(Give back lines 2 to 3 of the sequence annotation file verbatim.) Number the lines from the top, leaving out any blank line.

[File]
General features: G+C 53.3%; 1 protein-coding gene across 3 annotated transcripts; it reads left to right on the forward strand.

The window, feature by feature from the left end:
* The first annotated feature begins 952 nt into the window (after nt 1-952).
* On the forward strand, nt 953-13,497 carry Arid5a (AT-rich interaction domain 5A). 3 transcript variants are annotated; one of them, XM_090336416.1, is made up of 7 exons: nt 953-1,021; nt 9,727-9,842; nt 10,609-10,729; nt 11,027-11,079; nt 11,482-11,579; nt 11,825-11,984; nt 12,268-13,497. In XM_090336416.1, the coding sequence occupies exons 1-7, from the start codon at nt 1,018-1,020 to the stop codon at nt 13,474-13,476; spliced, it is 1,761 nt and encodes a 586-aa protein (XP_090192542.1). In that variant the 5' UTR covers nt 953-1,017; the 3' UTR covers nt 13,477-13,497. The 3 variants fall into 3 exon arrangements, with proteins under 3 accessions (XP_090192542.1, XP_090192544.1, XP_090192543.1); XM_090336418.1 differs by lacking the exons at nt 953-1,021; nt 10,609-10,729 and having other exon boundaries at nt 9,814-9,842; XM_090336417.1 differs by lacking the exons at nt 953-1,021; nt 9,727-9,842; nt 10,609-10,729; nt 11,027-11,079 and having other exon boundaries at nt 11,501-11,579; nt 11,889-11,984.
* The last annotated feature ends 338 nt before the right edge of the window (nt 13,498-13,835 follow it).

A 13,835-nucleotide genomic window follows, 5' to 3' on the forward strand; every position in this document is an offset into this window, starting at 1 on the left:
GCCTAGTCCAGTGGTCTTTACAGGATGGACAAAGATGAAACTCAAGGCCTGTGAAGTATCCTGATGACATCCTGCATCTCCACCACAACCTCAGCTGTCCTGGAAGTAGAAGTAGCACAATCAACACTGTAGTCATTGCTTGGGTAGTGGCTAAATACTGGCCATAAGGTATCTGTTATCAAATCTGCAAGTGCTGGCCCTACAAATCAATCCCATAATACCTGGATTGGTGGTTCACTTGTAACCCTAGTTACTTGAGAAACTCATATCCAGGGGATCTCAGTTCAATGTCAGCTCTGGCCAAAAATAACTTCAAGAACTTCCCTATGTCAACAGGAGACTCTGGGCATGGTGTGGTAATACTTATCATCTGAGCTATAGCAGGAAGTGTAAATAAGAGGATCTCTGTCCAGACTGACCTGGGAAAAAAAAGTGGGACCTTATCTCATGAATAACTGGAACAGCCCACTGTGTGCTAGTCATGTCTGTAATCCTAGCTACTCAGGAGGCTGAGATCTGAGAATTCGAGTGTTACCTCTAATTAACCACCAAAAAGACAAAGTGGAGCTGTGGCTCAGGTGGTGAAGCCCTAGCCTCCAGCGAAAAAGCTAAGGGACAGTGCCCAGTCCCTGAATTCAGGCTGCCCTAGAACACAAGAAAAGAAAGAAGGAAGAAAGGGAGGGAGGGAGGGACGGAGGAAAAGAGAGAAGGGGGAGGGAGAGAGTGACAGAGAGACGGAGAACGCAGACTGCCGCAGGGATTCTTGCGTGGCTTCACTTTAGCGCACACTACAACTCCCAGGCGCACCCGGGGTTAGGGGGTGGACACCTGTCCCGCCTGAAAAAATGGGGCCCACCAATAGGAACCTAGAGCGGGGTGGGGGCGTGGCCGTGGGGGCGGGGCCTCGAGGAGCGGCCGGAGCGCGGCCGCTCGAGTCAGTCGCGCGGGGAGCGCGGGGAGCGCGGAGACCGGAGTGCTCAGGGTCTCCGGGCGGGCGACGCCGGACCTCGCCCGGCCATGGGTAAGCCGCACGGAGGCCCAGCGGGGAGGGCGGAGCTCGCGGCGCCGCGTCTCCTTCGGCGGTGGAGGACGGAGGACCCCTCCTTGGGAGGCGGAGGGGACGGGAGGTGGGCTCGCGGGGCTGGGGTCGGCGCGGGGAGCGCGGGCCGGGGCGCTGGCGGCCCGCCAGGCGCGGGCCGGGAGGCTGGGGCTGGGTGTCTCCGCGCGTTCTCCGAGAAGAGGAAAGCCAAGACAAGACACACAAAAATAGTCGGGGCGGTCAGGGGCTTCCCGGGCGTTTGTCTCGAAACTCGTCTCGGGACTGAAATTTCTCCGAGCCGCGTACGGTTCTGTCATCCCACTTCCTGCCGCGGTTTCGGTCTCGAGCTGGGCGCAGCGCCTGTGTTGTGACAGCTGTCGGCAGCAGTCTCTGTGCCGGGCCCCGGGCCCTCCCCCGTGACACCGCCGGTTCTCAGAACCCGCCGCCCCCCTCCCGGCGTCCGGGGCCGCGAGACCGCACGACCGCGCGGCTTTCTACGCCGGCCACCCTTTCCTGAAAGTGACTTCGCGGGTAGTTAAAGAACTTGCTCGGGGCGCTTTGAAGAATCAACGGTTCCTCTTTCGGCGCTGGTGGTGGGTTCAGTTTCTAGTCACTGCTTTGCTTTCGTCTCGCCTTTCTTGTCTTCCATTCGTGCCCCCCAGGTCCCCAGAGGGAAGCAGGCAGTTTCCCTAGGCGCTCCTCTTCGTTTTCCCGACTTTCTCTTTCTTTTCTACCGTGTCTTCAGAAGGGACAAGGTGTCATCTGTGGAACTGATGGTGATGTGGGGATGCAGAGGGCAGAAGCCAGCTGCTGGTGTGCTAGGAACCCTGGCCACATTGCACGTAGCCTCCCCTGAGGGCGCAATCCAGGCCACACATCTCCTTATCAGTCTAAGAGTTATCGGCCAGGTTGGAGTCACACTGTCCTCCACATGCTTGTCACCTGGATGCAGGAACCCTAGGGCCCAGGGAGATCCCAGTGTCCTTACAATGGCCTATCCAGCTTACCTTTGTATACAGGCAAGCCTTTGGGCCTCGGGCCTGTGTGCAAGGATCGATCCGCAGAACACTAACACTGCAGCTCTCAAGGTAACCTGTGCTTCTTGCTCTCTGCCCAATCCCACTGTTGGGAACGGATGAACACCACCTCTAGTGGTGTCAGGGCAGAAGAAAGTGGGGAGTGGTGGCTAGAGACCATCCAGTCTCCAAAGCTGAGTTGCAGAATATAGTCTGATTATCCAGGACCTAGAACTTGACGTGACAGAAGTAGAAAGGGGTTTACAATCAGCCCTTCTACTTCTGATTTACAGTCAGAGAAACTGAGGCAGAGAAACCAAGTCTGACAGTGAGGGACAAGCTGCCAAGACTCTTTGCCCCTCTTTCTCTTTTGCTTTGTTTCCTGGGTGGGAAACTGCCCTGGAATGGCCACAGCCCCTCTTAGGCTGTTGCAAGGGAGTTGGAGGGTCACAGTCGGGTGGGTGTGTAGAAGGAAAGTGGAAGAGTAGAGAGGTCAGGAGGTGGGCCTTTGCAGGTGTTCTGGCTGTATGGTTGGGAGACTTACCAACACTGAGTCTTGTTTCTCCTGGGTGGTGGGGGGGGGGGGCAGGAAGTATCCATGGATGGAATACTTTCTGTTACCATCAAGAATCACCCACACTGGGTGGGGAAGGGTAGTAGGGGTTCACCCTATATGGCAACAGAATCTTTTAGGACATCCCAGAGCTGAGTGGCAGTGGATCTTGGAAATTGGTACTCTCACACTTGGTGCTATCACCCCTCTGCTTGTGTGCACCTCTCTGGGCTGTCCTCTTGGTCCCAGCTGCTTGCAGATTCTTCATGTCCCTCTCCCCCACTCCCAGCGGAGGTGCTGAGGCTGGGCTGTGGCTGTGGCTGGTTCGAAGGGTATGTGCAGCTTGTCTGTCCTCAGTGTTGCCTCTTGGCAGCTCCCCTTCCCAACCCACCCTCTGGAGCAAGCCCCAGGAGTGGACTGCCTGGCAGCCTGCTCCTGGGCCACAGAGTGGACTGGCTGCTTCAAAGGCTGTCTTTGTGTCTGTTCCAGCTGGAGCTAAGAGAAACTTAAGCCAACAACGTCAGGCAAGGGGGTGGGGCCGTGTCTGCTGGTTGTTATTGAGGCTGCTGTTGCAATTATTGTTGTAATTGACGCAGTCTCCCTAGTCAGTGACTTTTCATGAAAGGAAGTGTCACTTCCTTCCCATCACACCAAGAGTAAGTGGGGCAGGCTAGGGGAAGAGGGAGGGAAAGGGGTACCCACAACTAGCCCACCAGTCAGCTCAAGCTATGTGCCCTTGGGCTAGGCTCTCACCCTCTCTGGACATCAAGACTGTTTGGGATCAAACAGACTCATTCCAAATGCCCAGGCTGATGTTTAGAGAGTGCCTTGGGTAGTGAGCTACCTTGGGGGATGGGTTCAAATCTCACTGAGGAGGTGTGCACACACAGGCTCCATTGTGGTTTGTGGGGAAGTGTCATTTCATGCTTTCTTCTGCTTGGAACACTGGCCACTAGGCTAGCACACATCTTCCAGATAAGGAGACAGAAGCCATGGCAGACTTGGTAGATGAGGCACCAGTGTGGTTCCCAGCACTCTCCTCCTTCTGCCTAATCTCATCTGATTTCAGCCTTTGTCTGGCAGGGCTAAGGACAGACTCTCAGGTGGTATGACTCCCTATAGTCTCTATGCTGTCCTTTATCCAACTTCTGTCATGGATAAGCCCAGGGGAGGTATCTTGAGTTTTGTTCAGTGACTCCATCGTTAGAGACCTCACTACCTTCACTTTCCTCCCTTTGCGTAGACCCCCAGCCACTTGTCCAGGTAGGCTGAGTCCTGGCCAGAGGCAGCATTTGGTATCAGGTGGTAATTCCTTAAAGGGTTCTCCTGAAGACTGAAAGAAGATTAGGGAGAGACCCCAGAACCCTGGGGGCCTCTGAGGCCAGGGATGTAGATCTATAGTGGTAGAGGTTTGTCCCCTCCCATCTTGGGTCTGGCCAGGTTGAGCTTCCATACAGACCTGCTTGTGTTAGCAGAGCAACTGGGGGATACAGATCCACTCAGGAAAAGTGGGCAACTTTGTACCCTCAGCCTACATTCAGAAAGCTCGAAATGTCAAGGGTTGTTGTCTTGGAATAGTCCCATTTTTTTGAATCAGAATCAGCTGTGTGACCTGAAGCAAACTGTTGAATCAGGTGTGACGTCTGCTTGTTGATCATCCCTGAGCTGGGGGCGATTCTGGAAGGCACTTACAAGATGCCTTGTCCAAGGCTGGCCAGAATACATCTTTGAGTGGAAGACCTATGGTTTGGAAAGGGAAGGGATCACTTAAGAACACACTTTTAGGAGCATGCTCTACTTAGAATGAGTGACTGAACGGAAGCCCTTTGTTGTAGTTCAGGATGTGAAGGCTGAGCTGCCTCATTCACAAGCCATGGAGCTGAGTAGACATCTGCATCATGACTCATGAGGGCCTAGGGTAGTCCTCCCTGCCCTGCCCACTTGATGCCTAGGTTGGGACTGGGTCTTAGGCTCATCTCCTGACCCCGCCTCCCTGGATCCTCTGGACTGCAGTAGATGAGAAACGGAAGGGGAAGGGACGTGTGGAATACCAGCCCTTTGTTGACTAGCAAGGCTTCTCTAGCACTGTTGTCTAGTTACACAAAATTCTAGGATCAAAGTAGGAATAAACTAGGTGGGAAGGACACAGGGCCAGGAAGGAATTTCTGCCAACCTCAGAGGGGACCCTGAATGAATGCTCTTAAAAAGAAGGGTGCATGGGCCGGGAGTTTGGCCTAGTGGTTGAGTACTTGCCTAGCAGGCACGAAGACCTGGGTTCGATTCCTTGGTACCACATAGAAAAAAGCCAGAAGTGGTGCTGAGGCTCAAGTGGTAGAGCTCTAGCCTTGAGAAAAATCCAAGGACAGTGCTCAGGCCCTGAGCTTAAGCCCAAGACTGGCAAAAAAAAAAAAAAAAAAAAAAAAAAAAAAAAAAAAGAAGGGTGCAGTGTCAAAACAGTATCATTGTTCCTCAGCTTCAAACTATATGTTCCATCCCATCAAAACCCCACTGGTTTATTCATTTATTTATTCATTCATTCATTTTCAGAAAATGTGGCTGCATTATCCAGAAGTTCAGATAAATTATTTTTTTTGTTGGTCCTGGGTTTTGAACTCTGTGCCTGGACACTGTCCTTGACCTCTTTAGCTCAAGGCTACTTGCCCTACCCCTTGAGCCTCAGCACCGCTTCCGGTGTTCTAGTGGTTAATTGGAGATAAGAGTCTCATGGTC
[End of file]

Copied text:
The window, feature by feature from the left end:
* The first annotated feature begins 952 nt into the window (after nt 1-952).